I am currently in New York and heading to Israel next week. As 3D printing seems to work in mysterious ways, this coincides with the decision by Something3D, Israel’s first manufacturer of desktop 3D printers, to begin its expansion process beyond their local market. There could not be a better time to pay them a visit.
While I wait for their response to my proposal to stop by sometime next week, here is the lowdown on Something3D’s 3D printer line up which, in fact, is quite impressive. The company says it is among the first to offer a quadruple extrusion system and, as far as I know, apart, perhaps, from homemade RepRap mods, this is the first commercial quadruple extruder I have heard about and it looks pretty solid.
So, in fact, do Something3D’s 3D printers: the 100x100x100 mm print size Tyrian, the 200x200x200 mm HAN and the 300x300x300 mm Royal. They stand out primarily for their purple color, which is generally associated with individuality and originality. This is in line with Something3D’s motto that a 3D printer serves to explore the boundaries of creativity, setting ideas free from the mind and emerging into the real, physical world.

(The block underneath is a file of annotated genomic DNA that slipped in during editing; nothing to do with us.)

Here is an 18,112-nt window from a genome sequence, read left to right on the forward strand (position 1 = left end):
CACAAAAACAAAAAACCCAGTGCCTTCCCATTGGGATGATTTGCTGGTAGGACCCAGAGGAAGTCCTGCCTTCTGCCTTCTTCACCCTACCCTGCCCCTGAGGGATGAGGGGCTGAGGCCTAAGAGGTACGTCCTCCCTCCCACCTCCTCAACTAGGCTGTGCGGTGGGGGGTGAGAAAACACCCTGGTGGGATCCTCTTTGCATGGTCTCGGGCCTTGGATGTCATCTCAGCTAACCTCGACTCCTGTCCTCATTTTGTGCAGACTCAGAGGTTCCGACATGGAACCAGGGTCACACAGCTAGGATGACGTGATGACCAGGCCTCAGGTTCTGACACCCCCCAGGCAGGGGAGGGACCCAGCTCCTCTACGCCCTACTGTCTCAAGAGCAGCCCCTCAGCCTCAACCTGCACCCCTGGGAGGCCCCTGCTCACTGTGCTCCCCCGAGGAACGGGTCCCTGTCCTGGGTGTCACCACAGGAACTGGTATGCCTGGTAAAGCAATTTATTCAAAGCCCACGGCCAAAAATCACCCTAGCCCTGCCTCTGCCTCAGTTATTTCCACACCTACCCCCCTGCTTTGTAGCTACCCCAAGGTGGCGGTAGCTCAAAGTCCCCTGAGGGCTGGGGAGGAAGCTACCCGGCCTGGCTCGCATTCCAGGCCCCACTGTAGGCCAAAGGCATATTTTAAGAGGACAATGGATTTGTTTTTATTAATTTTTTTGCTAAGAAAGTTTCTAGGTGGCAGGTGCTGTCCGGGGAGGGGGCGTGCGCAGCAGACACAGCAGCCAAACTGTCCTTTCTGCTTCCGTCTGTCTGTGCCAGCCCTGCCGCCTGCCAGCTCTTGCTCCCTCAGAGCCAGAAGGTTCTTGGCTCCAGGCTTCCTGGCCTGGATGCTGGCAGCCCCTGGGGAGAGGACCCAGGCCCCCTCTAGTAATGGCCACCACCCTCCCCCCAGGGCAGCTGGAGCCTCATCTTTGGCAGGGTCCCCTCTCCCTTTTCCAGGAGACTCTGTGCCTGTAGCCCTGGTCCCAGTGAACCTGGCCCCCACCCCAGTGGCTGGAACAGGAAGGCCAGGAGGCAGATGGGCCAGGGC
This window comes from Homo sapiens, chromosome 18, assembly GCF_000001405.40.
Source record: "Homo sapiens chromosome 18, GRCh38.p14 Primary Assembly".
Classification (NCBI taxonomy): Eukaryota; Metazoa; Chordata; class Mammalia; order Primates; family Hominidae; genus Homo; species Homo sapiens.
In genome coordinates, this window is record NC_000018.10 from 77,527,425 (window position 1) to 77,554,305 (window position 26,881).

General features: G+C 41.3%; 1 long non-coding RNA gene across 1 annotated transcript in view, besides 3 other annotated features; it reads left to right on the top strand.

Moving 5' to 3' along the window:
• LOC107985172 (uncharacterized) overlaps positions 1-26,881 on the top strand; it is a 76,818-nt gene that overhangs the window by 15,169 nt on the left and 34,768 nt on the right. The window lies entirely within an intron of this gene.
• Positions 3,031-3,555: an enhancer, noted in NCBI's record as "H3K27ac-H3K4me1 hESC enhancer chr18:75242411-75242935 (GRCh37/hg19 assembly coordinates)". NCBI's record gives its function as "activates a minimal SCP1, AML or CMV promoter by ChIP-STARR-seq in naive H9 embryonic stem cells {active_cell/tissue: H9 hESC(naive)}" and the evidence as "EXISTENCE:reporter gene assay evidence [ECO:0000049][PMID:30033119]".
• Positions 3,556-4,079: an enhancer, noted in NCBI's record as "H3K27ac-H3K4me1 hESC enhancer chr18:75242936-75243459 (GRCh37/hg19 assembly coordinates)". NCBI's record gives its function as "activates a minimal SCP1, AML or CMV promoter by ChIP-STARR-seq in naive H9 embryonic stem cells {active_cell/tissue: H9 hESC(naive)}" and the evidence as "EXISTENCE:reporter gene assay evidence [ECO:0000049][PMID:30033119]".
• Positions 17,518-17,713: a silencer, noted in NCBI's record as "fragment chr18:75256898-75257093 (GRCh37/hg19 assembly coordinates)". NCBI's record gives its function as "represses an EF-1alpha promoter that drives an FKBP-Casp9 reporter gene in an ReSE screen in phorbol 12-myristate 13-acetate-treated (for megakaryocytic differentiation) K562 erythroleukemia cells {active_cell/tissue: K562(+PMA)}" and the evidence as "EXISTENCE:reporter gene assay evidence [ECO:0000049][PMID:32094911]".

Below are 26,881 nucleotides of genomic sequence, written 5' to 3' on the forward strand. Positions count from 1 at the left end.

“With a hammer in your hand, everything looks like a nail,” is the phrase used to express the company’s philosophy. Likewise, with a 3D printer in hand, any idea looks like it can become real. Currently, though, only the larger Royal model offers the possibility to upgrade to the four head extruder, while the other smaller systems are confined to one single extrusion head.
Something3D has not released prices but the company’s CEO, Itzik Molcho, pointed out to the Start-Up Israel section of the Times of Israel website that their systems are significantly less expensive than any comparable MakerBot 3D printers. The company’s co-founders, which include Molcho, a former CEO of a multibillion dollar manufacturer of steel pipes, and his partner Dotan Koskas as the system’s designer, are confindent their 3D printer features (size, quadruple extruder and resolution up to 50 micron) will make their 3D printer rapidly take hold in markets outside of Israel as well. They are not to be underestimated: the last companies that came out of Israel into the 3D printing and 3D scanning worlds are doing pretty well.